There's politics, there's lobbying, and then there's Oscar Meyer b-a-l-o-n-e-y. You make the call what this is.
According to the Indian Business Review, some of India's top tycoons have had it up to here with getting rich.
Not only is political gridlock slowing economic reforms like the opening up of the retail sector to more foreign investment, but it takes forever to get environmental clearance for strip mining projects and suchlike.
And you never know when your business might be raided to find out if you've been paying off regulators or distributing kickbacks to make sure the money keeps rolling in.
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“I'm sick and tired of what's happening here. I don't want to live in this country anymore," said one of India's biggest barons. Most Indian corporate bigwigs seem to share this sentiment as of late. There could be several reasons for this. For one, most big barons from telecom and textiles to steel and real estate feel that the nation is becoming politically weak with the government constantly scam-struck. Add to this, there are persistent obstructions and no sense of security due to the rise of raids and arrests of businessmen. Plus, it takes forever to get environmental clearance as well as to acquire land for business.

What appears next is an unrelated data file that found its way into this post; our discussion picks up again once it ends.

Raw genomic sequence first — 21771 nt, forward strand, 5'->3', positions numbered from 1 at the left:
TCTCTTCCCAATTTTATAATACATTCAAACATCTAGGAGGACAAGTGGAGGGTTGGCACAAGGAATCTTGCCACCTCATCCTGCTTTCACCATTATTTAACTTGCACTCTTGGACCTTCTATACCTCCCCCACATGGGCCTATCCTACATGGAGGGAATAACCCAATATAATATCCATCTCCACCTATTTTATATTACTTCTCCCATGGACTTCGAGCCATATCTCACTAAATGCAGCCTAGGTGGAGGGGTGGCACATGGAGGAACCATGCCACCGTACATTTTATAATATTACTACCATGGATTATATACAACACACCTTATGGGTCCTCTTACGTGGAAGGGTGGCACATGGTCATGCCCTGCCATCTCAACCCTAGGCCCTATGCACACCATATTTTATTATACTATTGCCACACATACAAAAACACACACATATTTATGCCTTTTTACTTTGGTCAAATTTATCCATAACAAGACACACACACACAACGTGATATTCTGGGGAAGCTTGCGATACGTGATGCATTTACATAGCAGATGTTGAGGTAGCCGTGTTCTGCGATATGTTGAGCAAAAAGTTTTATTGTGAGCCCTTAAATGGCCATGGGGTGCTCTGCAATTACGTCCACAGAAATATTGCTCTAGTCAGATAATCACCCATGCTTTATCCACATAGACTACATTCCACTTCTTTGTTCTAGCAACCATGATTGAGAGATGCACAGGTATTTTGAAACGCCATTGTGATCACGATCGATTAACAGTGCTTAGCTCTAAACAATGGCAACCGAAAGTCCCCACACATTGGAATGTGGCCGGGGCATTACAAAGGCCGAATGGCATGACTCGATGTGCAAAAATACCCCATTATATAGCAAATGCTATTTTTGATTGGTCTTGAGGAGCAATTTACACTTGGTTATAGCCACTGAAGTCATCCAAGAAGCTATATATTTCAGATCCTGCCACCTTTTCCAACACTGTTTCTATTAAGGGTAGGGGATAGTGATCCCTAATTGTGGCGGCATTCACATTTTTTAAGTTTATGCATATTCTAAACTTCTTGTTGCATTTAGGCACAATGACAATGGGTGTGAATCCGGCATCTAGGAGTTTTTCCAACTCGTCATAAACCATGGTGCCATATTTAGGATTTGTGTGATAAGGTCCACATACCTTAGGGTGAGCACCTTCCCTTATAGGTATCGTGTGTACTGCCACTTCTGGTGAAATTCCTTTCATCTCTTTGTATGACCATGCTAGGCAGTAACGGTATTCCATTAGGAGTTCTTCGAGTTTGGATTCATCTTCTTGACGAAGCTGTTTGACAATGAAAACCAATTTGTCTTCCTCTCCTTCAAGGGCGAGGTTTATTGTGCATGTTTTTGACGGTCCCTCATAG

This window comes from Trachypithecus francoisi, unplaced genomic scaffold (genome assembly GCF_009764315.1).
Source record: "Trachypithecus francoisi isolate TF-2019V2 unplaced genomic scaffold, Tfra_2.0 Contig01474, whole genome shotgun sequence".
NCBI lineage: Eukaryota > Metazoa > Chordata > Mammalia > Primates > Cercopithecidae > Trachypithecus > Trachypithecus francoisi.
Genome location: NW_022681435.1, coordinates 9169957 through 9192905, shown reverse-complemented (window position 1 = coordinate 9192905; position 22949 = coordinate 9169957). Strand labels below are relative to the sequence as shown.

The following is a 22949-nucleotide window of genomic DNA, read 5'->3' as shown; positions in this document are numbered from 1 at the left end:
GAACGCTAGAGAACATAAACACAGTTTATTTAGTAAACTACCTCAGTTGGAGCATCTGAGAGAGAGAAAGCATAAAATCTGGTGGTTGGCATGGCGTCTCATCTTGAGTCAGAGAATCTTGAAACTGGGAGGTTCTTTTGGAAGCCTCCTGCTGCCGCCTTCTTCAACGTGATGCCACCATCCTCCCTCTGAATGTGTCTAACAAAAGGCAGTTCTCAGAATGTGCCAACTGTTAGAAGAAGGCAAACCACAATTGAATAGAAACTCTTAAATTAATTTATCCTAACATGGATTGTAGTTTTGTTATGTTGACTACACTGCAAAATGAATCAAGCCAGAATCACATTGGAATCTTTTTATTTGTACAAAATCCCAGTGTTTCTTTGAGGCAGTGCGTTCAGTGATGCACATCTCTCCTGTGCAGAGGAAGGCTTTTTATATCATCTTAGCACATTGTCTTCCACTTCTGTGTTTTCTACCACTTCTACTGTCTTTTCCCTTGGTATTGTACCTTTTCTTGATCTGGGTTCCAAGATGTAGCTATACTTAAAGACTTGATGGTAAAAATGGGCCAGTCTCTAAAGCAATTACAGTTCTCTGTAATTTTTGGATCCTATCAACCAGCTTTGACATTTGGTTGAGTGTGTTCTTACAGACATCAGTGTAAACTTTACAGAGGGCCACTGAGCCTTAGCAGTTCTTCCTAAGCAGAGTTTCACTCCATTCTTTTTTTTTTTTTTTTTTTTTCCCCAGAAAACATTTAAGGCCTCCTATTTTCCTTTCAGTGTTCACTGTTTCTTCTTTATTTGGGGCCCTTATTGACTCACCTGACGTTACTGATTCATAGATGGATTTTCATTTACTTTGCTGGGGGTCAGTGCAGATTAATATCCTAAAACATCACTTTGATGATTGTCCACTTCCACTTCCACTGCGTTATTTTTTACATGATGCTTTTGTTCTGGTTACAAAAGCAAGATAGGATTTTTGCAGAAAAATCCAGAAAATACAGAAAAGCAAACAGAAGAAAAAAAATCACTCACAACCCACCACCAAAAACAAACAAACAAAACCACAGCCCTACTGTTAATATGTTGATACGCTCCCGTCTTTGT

More than a few Billionaire Boys are voting with their feet, supposedly.
In the last one year, there has been a surge among many high-profile Indians buying homes abroad, especially in London. The list comprises of Bharti’s Sunil Mittal, the Munjals, Ravi Ruia and Sahara’s Subrato Roy. A former top banker based in London says, "Cities like London and Singapore are safe havens and the rule of law is clear. There is a sense of individual security and privacy."
One has to wonder about the wisdom of such moves, given the rosy forecast for the rich here in the land of rising inequality. The latest wealth study from Karvy Private Wealth says rich Indians can expect to see their fortunes triple by 2016.
That's a good chunk of change, even if the rupee hovers around 50 to the dollar a bit longer.